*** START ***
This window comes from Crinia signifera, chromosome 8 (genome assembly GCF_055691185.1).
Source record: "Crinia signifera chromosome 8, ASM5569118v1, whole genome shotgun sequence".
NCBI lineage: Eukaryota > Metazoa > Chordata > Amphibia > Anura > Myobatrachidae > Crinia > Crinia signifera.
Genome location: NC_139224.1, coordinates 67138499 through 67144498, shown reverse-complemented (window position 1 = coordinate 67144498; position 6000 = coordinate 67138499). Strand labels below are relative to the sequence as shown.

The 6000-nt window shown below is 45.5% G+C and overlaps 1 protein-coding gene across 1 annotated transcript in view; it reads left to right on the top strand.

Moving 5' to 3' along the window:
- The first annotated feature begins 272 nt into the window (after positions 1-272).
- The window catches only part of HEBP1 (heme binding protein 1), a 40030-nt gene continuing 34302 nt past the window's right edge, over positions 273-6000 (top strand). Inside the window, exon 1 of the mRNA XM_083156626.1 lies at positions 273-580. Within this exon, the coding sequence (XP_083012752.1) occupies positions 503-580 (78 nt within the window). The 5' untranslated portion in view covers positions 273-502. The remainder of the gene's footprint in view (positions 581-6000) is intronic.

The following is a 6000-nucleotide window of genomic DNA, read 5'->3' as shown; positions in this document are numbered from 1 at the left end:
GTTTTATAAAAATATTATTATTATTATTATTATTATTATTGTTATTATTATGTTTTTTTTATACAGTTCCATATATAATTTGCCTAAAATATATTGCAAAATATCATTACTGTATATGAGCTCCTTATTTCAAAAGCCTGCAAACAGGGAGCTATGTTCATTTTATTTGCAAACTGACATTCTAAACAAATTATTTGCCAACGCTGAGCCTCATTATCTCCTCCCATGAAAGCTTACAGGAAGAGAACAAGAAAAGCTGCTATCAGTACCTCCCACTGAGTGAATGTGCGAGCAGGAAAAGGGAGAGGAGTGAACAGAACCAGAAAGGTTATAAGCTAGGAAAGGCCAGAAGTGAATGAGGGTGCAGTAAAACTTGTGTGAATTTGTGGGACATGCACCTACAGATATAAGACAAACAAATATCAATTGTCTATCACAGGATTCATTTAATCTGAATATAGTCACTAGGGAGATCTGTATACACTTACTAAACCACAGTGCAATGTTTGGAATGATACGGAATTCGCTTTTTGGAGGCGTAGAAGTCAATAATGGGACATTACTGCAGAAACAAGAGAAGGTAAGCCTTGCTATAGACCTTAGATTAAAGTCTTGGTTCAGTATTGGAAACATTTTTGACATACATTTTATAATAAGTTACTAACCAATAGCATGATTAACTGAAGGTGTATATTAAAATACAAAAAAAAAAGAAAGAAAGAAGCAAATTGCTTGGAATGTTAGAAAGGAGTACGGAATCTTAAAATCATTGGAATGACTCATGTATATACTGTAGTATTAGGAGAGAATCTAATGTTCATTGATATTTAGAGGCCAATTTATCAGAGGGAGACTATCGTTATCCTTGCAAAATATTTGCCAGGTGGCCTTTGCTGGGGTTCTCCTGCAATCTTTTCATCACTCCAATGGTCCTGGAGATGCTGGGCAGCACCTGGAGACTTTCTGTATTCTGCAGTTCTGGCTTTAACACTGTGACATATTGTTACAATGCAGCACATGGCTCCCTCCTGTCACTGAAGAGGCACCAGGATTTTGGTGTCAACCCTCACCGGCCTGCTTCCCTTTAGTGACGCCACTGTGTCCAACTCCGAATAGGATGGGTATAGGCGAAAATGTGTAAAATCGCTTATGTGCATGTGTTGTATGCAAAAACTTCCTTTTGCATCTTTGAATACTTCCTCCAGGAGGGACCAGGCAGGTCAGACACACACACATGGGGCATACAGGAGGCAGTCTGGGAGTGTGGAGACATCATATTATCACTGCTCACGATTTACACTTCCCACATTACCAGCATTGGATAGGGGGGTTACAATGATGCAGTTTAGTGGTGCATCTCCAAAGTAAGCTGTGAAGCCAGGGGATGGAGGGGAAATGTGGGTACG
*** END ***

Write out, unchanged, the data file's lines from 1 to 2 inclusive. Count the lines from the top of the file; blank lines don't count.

This window comes from Crinia signifera, chromosome 8 (genome assembly GCF_055691185.1).
Source record: "Crinia signifera chromosome 8, ASM5569118v1, whole genome shotgun sequence".